Ixion: Bound to a Wheel of Fire

“But I am bound upon a wheel of fire, that mine own tears do scald like moulten lead.”

– Shakespeare, King Lear, Act IV, Scene VII

King Ixion had uncertain parentage; depending on the narrator, he might have descended from the line of Apollo, may have been a child of Ares (God of War), or might have had a more mundane, human ancestry.

Then again, if we believe Homer, Ixion was an offspring of the Storm Gatherer Himself, Zeus.

Regardless of his parentage, he was allowed and forgiven his first transgression:

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Ixion’s first crime

Built into the core of Greek morality was the concept of Xenia, or hospitality.

Basic things, like:

Don’t feed your guests human flesh (see Tantalus)

Don’t steal your host’s wine (ditto, Tantalus)

Don’t throw your father-in-law into a barbecue pit

The last bit, about cooking your father-in-law, was a rule of etiquette that Ixion slipped up on.

In his defense, his father-in-law had stolen some of Ixion’s horses…

But that was after Ixion reneged on paying his marriage dowry.

An eye for an eye? Not in Ixion’s book.

He invited the old king over to feast, then pushed him into the fire.

The Greeks do love to foreshadow…

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This act made Ixion the first kin-slayer in Greek Myth.

However, unlike Cain who slew his brother Abel in the Old Testament, Ixion did not receive divine censure.

Indeed, the Gods had the opposite response; Ixion was invited – by Zeus – to visit Mt. Olympus, home of the Gods.

Ixion went along for the ride…

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Back to Xenia, Greek hospitality:

Don’t throw your father-in-law into a barbecue pit…

Don’t lust after your host’s spouse…

Especially when your host is Zeus, King of the Gods…

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Given Zeus’ multiple infidelities – many resulting in children – it might seem hypocritical for Zeus to be the slightest bit possessive of his sister-consort Hera.

However, the tale of Ixion requires a greater degree of suspension of disbelief than most Greek Myth:

Imagine Zeus as a husband wronged by a faithless wife.

Swallow that pill, and see if you can keep it down for the remainder of this tale…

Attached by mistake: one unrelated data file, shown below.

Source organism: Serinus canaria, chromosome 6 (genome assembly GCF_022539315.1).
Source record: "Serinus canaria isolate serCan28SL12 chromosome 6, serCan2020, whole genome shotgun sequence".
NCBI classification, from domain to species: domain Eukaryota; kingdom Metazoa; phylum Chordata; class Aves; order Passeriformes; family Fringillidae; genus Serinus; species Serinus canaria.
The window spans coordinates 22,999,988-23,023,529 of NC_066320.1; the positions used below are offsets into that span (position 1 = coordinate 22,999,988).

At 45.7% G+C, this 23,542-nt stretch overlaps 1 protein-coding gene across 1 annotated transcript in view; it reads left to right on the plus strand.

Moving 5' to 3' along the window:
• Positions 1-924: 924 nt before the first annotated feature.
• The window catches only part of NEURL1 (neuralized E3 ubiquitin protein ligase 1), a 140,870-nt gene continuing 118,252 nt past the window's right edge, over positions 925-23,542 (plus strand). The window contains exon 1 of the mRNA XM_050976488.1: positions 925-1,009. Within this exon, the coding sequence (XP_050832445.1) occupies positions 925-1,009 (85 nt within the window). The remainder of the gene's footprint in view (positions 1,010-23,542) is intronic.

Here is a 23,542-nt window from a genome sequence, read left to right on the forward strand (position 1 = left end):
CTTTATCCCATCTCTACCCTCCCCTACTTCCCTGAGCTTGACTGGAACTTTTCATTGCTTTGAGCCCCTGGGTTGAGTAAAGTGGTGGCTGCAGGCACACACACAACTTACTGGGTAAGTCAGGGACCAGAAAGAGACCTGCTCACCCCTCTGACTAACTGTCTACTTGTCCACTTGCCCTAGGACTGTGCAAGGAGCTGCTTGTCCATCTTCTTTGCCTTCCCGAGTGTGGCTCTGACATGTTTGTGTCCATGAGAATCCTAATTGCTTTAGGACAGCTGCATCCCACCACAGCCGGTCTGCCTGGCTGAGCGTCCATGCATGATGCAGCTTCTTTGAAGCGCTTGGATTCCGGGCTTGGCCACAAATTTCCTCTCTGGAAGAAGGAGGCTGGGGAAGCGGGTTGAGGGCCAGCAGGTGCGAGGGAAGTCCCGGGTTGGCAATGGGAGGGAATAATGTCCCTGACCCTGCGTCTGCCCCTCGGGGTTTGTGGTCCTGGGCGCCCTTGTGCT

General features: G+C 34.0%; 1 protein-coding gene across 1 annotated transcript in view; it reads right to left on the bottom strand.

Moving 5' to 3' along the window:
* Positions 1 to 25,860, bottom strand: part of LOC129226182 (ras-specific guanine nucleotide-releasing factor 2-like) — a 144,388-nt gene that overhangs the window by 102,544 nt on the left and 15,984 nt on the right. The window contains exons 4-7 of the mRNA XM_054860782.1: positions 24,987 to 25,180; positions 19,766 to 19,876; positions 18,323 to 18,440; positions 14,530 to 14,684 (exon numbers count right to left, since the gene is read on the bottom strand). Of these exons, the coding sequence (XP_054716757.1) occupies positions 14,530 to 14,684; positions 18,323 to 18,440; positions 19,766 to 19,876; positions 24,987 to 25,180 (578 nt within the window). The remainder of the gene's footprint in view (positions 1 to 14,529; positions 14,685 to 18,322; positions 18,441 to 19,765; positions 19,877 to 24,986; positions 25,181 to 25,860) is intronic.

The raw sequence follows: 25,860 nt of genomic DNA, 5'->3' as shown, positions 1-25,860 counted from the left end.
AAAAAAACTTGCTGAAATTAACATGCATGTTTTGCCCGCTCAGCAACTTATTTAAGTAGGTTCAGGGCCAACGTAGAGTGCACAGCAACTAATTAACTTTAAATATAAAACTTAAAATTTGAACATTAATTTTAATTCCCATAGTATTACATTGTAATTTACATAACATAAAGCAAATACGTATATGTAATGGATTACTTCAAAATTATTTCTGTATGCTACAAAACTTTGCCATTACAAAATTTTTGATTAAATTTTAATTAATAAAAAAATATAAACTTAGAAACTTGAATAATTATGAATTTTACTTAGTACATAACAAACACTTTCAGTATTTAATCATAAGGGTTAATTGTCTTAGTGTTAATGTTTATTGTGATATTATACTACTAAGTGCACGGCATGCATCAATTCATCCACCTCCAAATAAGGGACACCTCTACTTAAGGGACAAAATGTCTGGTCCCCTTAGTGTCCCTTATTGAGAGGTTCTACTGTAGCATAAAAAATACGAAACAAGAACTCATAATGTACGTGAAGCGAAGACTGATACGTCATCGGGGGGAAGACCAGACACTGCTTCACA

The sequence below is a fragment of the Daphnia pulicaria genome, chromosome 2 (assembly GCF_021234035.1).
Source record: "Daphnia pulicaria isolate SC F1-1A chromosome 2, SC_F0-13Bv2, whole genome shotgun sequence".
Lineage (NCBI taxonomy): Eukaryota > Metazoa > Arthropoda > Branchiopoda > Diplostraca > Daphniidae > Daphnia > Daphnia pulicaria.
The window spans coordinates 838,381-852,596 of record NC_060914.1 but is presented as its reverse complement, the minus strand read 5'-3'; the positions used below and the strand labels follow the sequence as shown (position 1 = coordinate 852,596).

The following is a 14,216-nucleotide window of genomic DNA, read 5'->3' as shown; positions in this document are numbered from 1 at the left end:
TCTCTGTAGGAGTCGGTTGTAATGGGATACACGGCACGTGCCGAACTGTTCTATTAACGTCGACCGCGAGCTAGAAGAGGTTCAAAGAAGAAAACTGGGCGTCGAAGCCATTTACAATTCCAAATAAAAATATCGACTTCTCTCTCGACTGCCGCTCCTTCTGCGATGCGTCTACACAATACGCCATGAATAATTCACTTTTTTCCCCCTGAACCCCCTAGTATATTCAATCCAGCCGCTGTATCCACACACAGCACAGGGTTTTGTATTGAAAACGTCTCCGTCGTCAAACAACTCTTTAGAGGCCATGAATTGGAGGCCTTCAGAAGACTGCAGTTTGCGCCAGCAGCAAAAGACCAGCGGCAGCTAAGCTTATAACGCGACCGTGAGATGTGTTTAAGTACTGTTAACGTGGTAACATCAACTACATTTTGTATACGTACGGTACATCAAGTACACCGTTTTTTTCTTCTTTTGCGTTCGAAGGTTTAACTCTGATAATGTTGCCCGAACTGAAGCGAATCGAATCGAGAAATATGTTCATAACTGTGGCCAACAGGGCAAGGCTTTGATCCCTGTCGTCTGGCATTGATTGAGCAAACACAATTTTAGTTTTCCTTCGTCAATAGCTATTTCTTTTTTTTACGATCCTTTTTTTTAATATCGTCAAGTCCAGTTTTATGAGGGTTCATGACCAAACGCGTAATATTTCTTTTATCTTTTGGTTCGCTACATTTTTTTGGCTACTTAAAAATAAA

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Zeus saw the gazes Ixion was making at Hera.

So this was how Ixion intended to repay Zeus’ forgiveness…

But Zeus decided to test him, just to be certain.

One last chance for Ixion…

Before the Wheel was set in motion…

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Zeus fashioned a living cloud in the form of Hera, who he sent to sleeping Ixion.

Cloud-Hera laid next to Ixion, who woke, and proceeded to ravage who he believed to be Hera, Queen of the Gods.

On the confirmation of his suspicions, Zeus wielded his Thunder bolt against Ixion, binding him to a burning wheel that spun its way across the sky, until Zeus cast it down to Tartarus, where it sill spins the bound Ixion, burning him with the fires of his own anger and lust.

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Is there an upshot to this tale of self destruction?

Well, that depends on whether you like centaurs or not.

You see, Ixion’s one night stand with cloud-Hera (known later as Nephele, “cloud”) was not without consequences…

Nephele gave birth to a son, Centaurus. While not a centaur himself, he was hunchbacked and awkward; he only felt comfortable in the company of the mares on Mount Pelion, where his father Ixion once ruled. Centaurus mated with the mares, giving rise to the race of half men-half horses known as centaurs…

And as for Ixion himself…

The Wheel keeps spinning…

ixion
Ixion by Jules-Elie Delaunay, 1876, Musée d’Arts de Nantes.

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